Netflix's Enola Holmes may be set in the Victorian era, but it modernizes Sherlock Holmes better than Sherlock. The show, which took dark comedy Fleabag as an obvious inspiration point and transformed certain Holmesian tropes offers a better take on the iconic detective story than Benedict Cumberbatch's iteration.
There are some fictional characters who seem to leave an indelible mark on popular culture, ultimately becoming more identifiable than these creators. Needless to say, these are the characters whose stories are adapted time and again, in successive films and TV series. Sherlock Holmes was possibly the first of these, forerunner of others such as The Saint, Batman, and Superman. Unlike his successors, though, Sherlock exists in a very specific context, both in terms of time and place. He is firmly rooted in Victorian London, and that means any modern adaptation faces some difficult challenges. Will it remain faithful to Sir Arthur Conan Doyle's original villain, or will it attempt to modernize Sherlock for today's issues? The latter approach is taken by TV shows such as Sherlock and Elementary, placing Holmes in present-day settings.
Netflix's Enola Holmes may be set in Victorian London, but there's a curious sense in which it feels like more of a successful modernization than the likes of Sherlock. This is principally because of the star herself because Millie Bobby Brown's Enola Holmes is essentially a modern teenager who happens to live in Victorian London. There's nothing anachronous about this, because she's supposed to stand out, to be an anomaly that Victorian society doesn't quite know what to do with. Indeed, she was brought up to be that way, by a brilliant mother who was decades ahead of the rest of the world.
Enola Holmes' use of the suffragettes is likewise inspired. Sir Arthur Conan Doyle typically presented a worldview in which England - always England - was the stable center of an unstable world, and almost all Holmes' opponents were either foreigners or had somehow been corrupted through contact with the rest of the world. The suffragette movement shatters this worldview, rather presenting a surprisingly modern society dealing with a tumultuous battle for equality. The suffragettes are often oversimplified in fiction set in this era, but Enola Holmes avoids that approach, instead presenting them as an inchoate movement in which different factions took wildly differing approaches. Eudora Holmes has chosen a radical, militant approach, but it ultimately proves unnecessary, because her daughter begins to change the world with her wits instead. This is the kind of social message usually absent from Sherlock Holmes adaptations, resulting in the world around them feeling static rather than fluid.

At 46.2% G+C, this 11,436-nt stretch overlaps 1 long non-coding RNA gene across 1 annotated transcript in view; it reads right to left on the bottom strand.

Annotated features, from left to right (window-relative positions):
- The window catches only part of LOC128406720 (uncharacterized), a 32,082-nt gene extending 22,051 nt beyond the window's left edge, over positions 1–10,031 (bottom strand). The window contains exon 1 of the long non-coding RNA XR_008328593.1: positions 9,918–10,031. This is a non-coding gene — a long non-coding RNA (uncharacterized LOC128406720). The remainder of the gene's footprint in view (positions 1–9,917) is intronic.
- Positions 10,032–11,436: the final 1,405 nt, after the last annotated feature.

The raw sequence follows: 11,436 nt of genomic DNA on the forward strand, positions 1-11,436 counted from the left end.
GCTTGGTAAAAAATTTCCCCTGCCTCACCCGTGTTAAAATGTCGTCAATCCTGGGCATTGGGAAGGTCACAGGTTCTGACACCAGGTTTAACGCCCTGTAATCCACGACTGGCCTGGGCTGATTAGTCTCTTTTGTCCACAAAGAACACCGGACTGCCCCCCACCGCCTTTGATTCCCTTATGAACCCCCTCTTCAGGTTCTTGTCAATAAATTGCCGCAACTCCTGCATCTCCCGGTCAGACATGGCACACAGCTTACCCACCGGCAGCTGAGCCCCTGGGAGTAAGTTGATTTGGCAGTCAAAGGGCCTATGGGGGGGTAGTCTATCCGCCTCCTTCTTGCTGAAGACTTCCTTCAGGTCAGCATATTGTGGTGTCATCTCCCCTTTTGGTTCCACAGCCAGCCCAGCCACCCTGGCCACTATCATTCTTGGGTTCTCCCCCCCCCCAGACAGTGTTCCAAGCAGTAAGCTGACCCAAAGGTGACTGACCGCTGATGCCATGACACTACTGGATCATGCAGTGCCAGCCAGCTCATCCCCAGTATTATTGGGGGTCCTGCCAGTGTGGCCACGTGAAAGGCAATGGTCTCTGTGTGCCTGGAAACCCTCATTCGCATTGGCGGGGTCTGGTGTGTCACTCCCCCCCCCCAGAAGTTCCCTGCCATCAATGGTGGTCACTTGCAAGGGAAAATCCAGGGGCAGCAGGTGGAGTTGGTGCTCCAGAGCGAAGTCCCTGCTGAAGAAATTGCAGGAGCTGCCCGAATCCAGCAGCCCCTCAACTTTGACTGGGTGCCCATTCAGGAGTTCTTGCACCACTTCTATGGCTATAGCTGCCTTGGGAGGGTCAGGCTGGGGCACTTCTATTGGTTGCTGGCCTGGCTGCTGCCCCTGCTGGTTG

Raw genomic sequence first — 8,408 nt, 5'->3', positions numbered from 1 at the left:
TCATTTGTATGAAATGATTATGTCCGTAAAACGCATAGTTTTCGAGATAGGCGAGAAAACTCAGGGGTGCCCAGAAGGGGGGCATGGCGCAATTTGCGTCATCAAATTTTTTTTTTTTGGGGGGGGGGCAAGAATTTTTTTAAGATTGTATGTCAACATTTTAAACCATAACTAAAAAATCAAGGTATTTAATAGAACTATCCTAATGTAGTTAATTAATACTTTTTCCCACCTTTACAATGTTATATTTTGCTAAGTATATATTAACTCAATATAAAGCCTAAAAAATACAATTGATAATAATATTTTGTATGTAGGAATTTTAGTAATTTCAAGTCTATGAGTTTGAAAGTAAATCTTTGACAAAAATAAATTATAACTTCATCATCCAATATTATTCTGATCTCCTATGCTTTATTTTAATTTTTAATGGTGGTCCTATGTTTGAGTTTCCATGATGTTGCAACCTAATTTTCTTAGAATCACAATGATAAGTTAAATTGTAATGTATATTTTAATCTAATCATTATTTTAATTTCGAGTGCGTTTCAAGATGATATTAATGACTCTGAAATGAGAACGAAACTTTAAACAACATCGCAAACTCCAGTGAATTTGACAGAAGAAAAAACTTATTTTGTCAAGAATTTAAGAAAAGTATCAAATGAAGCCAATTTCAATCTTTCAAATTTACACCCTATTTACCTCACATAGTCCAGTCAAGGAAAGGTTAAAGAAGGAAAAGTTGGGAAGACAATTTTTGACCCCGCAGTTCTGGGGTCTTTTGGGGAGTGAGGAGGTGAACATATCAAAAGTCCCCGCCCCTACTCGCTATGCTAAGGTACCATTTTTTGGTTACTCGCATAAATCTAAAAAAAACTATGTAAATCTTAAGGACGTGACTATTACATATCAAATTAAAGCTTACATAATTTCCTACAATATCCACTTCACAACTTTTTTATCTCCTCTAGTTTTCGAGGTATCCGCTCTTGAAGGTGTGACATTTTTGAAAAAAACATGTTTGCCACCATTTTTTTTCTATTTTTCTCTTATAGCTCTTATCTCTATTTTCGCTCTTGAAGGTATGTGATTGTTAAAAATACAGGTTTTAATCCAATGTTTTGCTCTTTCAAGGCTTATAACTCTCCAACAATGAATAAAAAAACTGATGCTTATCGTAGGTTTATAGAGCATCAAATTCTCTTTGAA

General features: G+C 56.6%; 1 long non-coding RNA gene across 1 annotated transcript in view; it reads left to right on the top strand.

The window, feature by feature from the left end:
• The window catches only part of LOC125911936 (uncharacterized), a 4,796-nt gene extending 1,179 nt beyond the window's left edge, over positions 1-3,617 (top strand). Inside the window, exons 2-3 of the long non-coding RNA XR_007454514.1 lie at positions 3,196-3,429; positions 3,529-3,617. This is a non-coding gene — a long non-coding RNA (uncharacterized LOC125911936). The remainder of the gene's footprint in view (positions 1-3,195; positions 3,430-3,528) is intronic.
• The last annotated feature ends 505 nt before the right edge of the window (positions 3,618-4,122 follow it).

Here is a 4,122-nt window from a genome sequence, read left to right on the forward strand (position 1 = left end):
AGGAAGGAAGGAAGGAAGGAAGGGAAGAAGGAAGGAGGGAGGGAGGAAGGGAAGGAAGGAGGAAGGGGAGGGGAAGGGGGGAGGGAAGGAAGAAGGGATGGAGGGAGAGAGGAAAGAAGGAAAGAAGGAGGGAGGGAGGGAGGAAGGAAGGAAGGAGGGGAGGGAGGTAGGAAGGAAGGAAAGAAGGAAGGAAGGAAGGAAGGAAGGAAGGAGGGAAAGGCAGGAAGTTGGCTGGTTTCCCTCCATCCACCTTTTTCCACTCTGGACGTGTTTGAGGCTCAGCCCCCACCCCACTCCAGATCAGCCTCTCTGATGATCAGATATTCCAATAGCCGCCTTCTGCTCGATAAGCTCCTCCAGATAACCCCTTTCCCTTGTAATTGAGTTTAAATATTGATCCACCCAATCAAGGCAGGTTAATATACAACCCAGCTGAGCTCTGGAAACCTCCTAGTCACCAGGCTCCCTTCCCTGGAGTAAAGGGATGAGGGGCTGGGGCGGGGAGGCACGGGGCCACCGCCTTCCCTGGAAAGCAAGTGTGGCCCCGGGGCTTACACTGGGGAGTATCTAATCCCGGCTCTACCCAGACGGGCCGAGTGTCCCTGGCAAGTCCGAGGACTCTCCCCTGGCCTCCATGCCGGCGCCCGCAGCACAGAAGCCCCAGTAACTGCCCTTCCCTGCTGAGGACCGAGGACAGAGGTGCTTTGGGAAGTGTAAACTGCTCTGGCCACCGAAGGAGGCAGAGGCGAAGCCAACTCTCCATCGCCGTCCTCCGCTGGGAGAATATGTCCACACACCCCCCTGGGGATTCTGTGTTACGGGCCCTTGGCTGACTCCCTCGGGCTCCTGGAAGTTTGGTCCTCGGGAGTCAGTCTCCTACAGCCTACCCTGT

The contrast between Sherlock Holmes and Enola Holmes is a fascinating one. Enola calls her older brother out on his privilege, pointing out that he doesn't want to change the world, because it works perfectly well for him. It's an uncomfortable moment, casting Sherlock as a conservative (small-c) who, for all his fame, will never truly transform society. There are striking parallels with the kind of modern-day battles against prejudice represented by the #MeToo movement and Black Lives Matter, and consequently, Enola Holmes feels like a mirror held up against our society, inviting us to gaze deeply into it and learn some truths about ourselves. It's a remarkable achievement, and it means Enola Holmes is far more than must charming escapism in Victorian London.